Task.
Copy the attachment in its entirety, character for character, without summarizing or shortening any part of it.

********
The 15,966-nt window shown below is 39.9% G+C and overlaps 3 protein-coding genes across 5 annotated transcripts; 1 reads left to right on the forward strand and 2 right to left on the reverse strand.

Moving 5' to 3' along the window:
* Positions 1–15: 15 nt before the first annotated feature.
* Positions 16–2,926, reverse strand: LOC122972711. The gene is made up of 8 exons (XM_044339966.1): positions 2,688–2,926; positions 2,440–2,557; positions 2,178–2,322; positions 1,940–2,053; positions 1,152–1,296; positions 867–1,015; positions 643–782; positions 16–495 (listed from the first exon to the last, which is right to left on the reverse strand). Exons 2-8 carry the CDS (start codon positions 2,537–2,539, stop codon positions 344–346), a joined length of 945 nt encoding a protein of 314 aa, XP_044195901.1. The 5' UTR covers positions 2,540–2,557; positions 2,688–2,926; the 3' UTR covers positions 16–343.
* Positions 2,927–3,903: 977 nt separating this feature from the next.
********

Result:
The 15,966-nt window shown below is 39.9% G+C and overlaps 3 protein-coding genes across 5 annotated transcripts; 1 reads left to right on the forward strand and 2 right to left on the reverse strand.

Moving 5' to 3' along the window:
* Positions 1–15: 15 nt before the first annotated feature.
* Positions 16–2,926, reverse strand: LOC122972711. The gene is made up of 8 exons (XM_044339966.1): positions 2,688–2,926; positions 2,440–2,557; positions 2,178–2,322; positions 1,940–2,053; positions 1,152–1,296; positions 867–1,015; positions 643–782; positions 16–495 (listed from the first exon to the last, which is right to left on the reverse strand). Exons 2-8 carry the CDS (start codon positions 2,537–2,539, stop codon positions 344–346), a joined length of 945 nt encoding a protein of 314 aa, XP_044195901.1. The 5' UTR covers positions 2,540–2,557; positions 2,688–2,926; the 3' UTR covers positions 16–343.
* Positions 2,927–3,903: 977 nt separating this feature from the next.